Opens Valentine’s Day, 2012. It’s the actual former federal courthouse where such landmark hearings as the 1950 Kefauver hearings on organized crime were held. Here, Las Vegas’s former “Happiest Mayor on Earth,” Oscar Goodman, defended real-life wiseguys like Anthony “The Ant” Spilotro (playing himself defending a facsimile of The Ant in the movie Casino). The long-awaited (a decade, to be exact) $42 million museum was created by the same team that designed the International Spy Museum in Washington, D.C. Among its showpieces: part of the bullet-ridden wall from the St. Valentine’s Day Massacre. 300 Stewart Ave.
35Steaks + Martinis
You may think that the last thing Las Vegas needs is another steak house, but inhale one of the Tomahawk Steaks, a 35-day aged, 35-ounce prime steak of Flintstone’s proportions, and you’ll think otherwise. It’s a traditional steak house with a rock ‘n’ roll design: custom chrome-plated chandeliers in the main room, textured silver walls, and chocolate padded columns. Don’t miss the Applewood bacon creamed spinach or the 35 Gimlet (with cucumber essence and Hendrick’s gin). The wine list, appropriately, is stocked with “Wines that Rock,” including labels by Pink Floyd and Led Zeppelin. In the Hard Rock Hotel & Casino; 4455 Paradise Rd.; (702) 693-5585.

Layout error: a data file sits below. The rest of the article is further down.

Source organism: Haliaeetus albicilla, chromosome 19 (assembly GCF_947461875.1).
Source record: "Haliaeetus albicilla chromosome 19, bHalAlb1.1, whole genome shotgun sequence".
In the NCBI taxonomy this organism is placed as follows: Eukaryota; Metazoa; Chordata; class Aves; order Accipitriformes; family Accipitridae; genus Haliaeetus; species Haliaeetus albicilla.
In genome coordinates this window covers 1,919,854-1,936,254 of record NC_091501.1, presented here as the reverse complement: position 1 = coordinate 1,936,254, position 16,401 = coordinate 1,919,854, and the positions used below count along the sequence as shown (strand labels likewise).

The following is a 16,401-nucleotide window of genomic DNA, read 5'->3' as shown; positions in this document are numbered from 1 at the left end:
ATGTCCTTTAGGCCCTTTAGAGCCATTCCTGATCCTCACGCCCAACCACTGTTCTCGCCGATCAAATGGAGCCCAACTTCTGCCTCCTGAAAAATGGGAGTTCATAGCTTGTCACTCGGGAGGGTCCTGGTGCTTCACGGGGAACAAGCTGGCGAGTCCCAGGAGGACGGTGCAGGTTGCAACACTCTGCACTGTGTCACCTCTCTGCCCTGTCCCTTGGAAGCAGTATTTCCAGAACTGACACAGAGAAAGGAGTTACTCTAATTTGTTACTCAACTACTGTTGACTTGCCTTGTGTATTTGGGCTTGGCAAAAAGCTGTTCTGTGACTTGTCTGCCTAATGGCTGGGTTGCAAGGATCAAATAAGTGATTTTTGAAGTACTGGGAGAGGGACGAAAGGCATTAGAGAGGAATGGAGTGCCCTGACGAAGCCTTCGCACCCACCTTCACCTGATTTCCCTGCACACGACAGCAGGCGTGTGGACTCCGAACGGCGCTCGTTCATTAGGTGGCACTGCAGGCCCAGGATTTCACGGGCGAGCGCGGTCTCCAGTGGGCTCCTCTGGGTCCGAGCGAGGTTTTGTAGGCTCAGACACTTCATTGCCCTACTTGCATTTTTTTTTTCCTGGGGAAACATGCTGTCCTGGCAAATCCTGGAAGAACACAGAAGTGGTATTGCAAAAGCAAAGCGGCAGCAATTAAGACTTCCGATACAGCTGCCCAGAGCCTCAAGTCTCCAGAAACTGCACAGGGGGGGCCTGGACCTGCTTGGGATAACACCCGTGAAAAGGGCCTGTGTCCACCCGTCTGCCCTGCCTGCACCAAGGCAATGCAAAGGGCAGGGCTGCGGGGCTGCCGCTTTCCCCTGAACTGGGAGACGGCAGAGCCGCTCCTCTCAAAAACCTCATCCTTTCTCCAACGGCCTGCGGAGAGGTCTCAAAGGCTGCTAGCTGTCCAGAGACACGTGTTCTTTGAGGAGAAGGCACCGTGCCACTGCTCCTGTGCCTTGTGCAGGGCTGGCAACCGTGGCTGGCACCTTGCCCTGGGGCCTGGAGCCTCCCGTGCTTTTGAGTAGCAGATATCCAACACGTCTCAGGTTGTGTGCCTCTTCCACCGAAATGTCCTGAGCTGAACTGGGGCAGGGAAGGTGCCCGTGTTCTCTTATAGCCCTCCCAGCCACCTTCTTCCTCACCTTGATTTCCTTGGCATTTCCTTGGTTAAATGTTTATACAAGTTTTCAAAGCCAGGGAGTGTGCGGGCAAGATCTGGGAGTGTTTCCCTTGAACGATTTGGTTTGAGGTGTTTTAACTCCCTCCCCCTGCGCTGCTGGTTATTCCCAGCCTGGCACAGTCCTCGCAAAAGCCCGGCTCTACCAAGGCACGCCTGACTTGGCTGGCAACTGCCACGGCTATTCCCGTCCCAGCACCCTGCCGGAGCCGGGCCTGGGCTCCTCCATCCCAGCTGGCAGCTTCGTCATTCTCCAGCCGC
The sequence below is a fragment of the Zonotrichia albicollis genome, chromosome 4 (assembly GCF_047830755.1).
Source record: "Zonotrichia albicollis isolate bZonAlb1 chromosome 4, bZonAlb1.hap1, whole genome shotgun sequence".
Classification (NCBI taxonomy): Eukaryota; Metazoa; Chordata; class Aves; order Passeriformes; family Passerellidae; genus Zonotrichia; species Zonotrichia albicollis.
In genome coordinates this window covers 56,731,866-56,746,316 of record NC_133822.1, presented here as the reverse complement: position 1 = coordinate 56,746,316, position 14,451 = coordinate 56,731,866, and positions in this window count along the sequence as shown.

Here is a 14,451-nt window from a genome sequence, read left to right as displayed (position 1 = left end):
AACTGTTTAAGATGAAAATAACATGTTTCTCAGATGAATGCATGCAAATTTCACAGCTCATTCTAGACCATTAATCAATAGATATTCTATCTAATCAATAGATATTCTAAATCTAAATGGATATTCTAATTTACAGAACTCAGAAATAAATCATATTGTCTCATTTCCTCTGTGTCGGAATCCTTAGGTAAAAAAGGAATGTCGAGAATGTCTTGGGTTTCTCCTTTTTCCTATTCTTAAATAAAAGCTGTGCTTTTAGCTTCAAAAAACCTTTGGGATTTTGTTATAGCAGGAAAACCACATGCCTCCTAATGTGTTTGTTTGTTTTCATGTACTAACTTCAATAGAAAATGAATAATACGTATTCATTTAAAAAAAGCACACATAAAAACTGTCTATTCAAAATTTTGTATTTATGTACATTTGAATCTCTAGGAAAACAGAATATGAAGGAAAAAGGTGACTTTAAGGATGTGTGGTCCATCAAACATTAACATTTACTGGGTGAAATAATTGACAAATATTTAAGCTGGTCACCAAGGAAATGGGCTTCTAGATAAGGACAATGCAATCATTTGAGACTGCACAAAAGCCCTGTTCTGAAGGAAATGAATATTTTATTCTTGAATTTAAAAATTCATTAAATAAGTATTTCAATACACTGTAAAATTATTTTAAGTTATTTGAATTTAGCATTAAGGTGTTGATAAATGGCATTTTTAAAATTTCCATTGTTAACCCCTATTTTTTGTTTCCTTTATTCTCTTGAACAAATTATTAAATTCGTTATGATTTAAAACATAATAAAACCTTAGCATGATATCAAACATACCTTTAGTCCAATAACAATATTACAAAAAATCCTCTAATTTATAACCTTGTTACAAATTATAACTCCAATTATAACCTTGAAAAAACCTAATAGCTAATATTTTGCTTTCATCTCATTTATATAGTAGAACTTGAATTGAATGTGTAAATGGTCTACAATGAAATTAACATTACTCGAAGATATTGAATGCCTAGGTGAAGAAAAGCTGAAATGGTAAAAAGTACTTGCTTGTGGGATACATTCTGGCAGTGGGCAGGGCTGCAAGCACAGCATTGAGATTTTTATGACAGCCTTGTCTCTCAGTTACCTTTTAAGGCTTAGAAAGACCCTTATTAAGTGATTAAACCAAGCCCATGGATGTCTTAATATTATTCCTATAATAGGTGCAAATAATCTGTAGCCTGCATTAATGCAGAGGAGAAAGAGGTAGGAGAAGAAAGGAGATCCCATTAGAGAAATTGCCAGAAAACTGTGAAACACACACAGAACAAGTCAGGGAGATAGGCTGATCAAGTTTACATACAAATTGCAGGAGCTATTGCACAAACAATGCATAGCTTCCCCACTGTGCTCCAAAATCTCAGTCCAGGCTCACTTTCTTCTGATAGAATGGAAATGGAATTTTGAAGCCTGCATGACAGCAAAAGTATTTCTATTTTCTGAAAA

Reopens October 28, 2011. From a cramped and outdated building, the Nevada State Museum flings open the doors to its $50 million museum—and its showpiece, the 43-foot-long ichthyosaur—in the Springs Preserve. For those who know the massive preserve and its interactive “edutainment” format, think more of the same. For those who don’t, imagine a touch screen to tell the story of continental drift, a cave to explore, and a 3-D movie about the desert at night. Springs Preserve; 333 S. Valley View Blvd. at US 95; (702) 486-5205.
Wayne Newton’s Casa de Shenandoah
Opens Spring 2012. What lies behind the walls of Wayne Newton’s 42-acre property has long been a delicious mystery to Las Vegans. Starting next year, “Mr. Las Vegas” will be throwing open the doors to his mansion and grounds. Aside from the expected Arabians that gallop the property, you’ll find wallabies, penguins, and sloths. Also on offer: a new museum dedicated to memorabilia from his 50-plus years of entertaining, including Nat King Cole’s makeup case and the watch he was wearing when he died; Johnny Cash’s guitar memorabilia from Elvis Presley; and a microphone from Frank Sinatra. Corner of Sunset and Pecos.
TheSmith Center for the Performing Arts